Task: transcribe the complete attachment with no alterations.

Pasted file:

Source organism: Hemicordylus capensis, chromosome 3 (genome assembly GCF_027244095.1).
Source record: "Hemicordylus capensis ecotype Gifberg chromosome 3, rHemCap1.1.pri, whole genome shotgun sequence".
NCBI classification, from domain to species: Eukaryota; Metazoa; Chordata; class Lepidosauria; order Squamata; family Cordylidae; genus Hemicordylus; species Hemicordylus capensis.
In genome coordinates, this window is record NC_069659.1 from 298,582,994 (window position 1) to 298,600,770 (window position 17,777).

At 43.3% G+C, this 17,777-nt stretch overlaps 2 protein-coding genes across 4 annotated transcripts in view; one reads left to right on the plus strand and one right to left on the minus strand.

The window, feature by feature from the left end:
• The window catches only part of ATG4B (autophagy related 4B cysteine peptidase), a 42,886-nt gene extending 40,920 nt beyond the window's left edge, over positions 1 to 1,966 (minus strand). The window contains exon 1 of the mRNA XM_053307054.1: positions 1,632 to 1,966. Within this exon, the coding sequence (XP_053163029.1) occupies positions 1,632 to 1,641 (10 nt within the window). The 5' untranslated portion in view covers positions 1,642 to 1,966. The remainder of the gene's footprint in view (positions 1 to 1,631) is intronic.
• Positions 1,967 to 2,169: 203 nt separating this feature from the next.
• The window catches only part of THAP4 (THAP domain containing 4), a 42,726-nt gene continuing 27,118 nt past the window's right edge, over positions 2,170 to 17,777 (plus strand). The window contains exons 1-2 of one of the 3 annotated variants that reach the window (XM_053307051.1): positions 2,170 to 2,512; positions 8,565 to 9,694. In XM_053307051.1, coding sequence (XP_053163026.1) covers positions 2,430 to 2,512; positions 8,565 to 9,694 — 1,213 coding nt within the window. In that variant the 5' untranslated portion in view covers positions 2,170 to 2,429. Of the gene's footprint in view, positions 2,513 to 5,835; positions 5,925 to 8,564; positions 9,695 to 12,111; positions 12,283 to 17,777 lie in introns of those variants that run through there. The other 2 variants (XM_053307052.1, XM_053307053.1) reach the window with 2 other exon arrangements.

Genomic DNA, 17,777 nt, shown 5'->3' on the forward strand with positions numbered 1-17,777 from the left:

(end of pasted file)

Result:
Source organism: Hemicordylus capensis, chromosome 3 (genome assembly GCF_027244095.1).
Source record: "Hemicordylus capensis ecotype Gifberg chromosome 3, rHemCap1.1.pri, whole genome shotgun sequence".
NCBI classification, from domain to species: Eukaryota; Metazoa; Chordata; class Lepidosauria; order Squamata; family Cordylidae; genus Hemicordylus; species Hemicordylus capensis.
In genome coordinates, this window is record NC_069659.1 from 298,582,994 (window position 1) to 298,600,770 (window position 17,777).

At 43.3% G+C, this 17,777-nt stretch overlaps 2 protein-coding genes across 4 annotated transcripts in view; one reads left to right on the plus strand and one right to left on the minus strand.

The window, feature by feature from the left end:
• The window catches only part of ATG4B (autophagy related 4B cysteine peptidase), a 42,886-nt gene extending 40,920 nt beyond the window's left edge, over positions 1 to 1,966 (minus strand). The window contains exon 1 of the mRNA XM_053307054.1: positions 1,632 to 1,966. Within this exon, the coding sequence (XP_053163029.1) occupies positions 1,632 to 1,641 (10 nt within the window). The 5' untranslated portion in view covers positions 1,642 to 1,966. The remainder of the gene's footprint in view (positions 1 to 1,631) is intronic.
• Positions 1,967 to 2,169: 203 nt separating this feature from the next.
• The window catches only part of THAP4 (THAP domain containing 4), a 42,726-nt gene continuing 27,118 nt past the window's right edge, over positions 2,170 to 17,777 (plus strand). The window contains exons 1-2 of one of the 3 annotated variants that reach the window (XM_053307051.1): positions 2,170 to 2,512; positions 8,565 to 9,694. In XM_053307051.1, coding sequence (XP_053163026.1) covers positions 2,430 to 2,512; positions 8,565 to 9,694 — 1,213 coding nt within the window. In that variant the 5' untranslated portion in view covers positions 2,170 to 2,429. Of the gene's footprint in view, positions 2,513 to 5,835; positions 5,925 to 8,564; positions 9,695 to 12,111; positions 12,283 to 17,777 lie in introns of those variants that run through there. The other 2 variants (XM_053307052.1, XM_053307053.1) reach the window with 2 other exon arrangements.

Genomic DNA, 17,777 nt, shown 5'->3' on the forward strand with positions numbered 1-17,777 from the left: